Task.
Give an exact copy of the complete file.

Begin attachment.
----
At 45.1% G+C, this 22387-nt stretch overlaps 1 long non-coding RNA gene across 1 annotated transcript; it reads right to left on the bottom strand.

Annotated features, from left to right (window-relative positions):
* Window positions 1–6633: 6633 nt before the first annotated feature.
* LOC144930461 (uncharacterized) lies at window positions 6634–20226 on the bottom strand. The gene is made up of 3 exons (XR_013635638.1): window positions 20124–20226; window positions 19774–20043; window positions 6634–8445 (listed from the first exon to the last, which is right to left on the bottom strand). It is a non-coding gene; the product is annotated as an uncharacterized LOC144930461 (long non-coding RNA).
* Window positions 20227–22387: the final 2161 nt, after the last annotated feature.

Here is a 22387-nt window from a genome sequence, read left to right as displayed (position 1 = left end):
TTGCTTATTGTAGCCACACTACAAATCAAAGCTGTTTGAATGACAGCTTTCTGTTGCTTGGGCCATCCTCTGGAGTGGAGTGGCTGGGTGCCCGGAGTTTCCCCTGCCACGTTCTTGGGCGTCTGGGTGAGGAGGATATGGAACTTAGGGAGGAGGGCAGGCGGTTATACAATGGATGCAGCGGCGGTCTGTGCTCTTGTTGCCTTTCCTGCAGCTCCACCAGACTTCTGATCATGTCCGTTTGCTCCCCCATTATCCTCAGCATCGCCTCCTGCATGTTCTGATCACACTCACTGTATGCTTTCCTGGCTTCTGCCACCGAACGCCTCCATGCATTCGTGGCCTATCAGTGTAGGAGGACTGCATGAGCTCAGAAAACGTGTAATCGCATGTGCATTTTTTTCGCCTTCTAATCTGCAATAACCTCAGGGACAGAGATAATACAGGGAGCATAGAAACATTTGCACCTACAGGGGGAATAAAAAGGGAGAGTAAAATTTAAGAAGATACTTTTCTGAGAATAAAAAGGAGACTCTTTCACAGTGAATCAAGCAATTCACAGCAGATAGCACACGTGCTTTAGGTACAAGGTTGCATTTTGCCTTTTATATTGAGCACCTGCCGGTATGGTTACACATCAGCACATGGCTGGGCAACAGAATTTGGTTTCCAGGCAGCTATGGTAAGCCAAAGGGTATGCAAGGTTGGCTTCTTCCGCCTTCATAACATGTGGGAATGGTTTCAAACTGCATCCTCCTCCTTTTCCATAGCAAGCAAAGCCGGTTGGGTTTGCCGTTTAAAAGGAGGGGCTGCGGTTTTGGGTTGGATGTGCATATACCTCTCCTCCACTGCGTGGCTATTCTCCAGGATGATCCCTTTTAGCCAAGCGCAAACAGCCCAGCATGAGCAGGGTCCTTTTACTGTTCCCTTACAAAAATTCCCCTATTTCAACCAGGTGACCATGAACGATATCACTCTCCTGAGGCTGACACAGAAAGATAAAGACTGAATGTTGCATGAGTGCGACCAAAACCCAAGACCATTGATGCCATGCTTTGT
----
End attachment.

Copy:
At 45.1% G+C, this 22387-nt stretch overlaps 1 long non-coding RNA gene across 1 annotated transcript; it reads right to left on the bottom strand.

Annotated features, from left to right (window-relative positions):
* Window positions 1–6633: 6633 nt before the first annotated feature.
* LOC144930461 (uncharacterized) lies at window positions 6634–20226 on the bottom strand. The gene is made up of 3 exons (XR_013635638.1): window positions 20124–20226; window positions 19774–20043; window positions 6634–8445 (listed from the first exon to the last, which is right to left on the bottom strand). It is a non-coding gene; the product is annotated as an uncharacterized LOC144930461 (long non-coding RNA).
* Window positions 20227–22387: the final 2161 nt, after the last annotated feature.

Here is a 22387-nt window from a genome sequence, read left to right as displayed (position 1 = left end):
TTGCTTATTGTAGCCACACTACAAATCAAAGCTGTTTGAATGACAGCTTTCTGTTGCTTGGGCCATCCTCTGGAGTGGAGTGGCTGGGTGCCCGGAGTTTCCCCTGCCACGTTCTTGGGCGTCTGGGTGAGGAGGATATGGAACTTAGGGAGGAGGGCAGGCGGTTATACAATGGATGCAGCGGCGGTCTGTGCTCTTGTTGCCTTTCCTGCAGCTCCACCAGACTTCTGATCATGTCCGTTTGCTCCCCCATTATCCTCAGCATCGCCTCCTGCATGTTCTGATCACACTCACTGTATGCTTTCCTGGCTTCTGCCACCGAACGCCTCCATGCATTCGTGGCCTATCAGTGTAGGAGGACTGCATGAGCTCAGAAAACGTGTAATCGCATGTGCATTTTTTTCGCCTTCTAATCTGCAATAACCTCAGGGACAGAGATAATACAGGGAGCATAGAAACATTTGCACCTACAGGGGGAATAAAAAGGGAGAGTAAAATTTAAGAAGATACTTTTCTGAGAATAAAAAGGAGACTCTTTCACAGTGAATCAAGCAATTCACAGCAGATAGCACACGTGCTTTAGGTACAAGGTTGCATTTTGCCTTTTATATTGAGCACCTGCCGGTATGGTTACACATCAGCACATGGCTGGGCAACAGAATTTGGTTTCCAGGCAGCTATGGTAAGCCAAAGGGTATGCAAGGTTGGCTTCTTCCGCCTTCATAACATGTGGGAATGGTTTCAAACTGCATCCTCCTCCTTTTCCATAGCAAGCAAAGCCGGTTGGGTTTGCCGTTTAAAAGGAGGGGCTGCGGTTTTGGGTTGGATGTGCATATACCTCTCCTCCACTGCGTGGCTATTCTCCAGGATGATCCCTTTTAGCCAAGCGCAAACAGCCCAGCATGAGCAGGGTCCTTTTACTGTTCCCTTACAAAAATTCCCCTATTTCAACCAGGTGACCATGAACGATATCACTCTCCTGAGGCTGACACAGAAAGATAAAGACTGAATGTTGCATGAGTGCGACCAAAACCCAAGACCATTGATGCCATGCTTTGT